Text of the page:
And it’s certainly a technical wonder. Even in a post-Birdman age as we grow more accustomed to long-winded shots and never-ceasing takes, Too Late constantly finds ways to floor us with its filmmaking skill and still enrapture us in its messy web of a story. Learning well from Anderson and Altman, the gritty, sunny, unforgiving-but-constantly-gorgeous LA landscape plays a wonderful character in Hauck’s debut. It immediately bewitches us, capturing not a new side of California but one that’s desperately been missing for fans of this sub-genre.
What the film lacks in originality, it almost always makes up in honed flair. But Too Late does leave us feeling a little cold at times — and thankfully that’s where the performances pick up the slack. Hawkes is an absolute delight to watch, fitting into this character like a well-worn glove and playing up his scruffiness and unusual suave to his advantage. With a cigarette glued to his mouth, a drink always near his side and filled to the brim with quick quips and fast asides, he’s the film’s wounded heart and soul.
Whenever he’s not on screen, his absence is always felt, but Reed, Joanna Cassidy Vail Bloom, Natalie Zea and Brett Jacobsen all turn in impressive supporting turns in their own right. Some more than others, sure, but each get their moment to shine. And everyone does a stellar job keeping up with the intense expectations and precise timing needed to make this film work. But their endless dedication towards making this one work is always sincerely felt.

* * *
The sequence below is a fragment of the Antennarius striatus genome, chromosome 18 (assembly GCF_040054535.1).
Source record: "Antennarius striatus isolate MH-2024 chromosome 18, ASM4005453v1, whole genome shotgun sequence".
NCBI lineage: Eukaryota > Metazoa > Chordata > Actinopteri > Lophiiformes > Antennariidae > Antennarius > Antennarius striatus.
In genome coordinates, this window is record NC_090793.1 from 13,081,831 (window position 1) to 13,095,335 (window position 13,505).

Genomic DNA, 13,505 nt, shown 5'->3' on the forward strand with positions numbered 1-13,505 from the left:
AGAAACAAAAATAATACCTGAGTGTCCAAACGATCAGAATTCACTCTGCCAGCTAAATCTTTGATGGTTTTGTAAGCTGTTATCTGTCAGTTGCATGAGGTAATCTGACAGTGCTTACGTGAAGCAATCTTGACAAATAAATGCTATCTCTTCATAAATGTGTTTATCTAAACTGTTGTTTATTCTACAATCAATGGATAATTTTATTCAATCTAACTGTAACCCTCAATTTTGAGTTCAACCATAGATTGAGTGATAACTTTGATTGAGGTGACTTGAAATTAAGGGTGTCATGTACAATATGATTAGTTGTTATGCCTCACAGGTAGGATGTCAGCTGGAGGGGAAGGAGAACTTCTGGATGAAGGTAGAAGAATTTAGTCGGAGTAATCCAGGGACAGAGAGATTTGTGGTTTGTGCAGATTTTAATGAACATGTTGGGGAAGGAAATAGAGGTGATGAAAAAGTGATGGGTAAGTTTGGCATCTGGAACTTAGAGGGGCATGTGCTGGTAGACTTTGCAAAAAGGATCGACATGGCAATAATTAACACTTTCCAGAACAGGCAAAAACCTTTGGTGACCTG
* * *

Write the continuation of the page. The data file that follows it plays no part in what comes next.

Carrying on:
While Too Late does feel like a pet project made by a film student coming out of the early ’00s, in today’s digital-friendly age, that comes across way more admirable and nostalgic now than it would have 12 years prior. Much like 2012’s Seven Psychopaths, it might be aping on a certain lost art, but it knows what it’s doing and it does it well. There are no half-measures here — unlike some unsuccessful Tarantino-lite films — and its edginess cuts deeper than you’d expect, especially as it goes along. Through there’s nothing here that hasn’t really been done before, it’s best to go into this as cold as possible, because its twisted web of deceit does have some effective stings.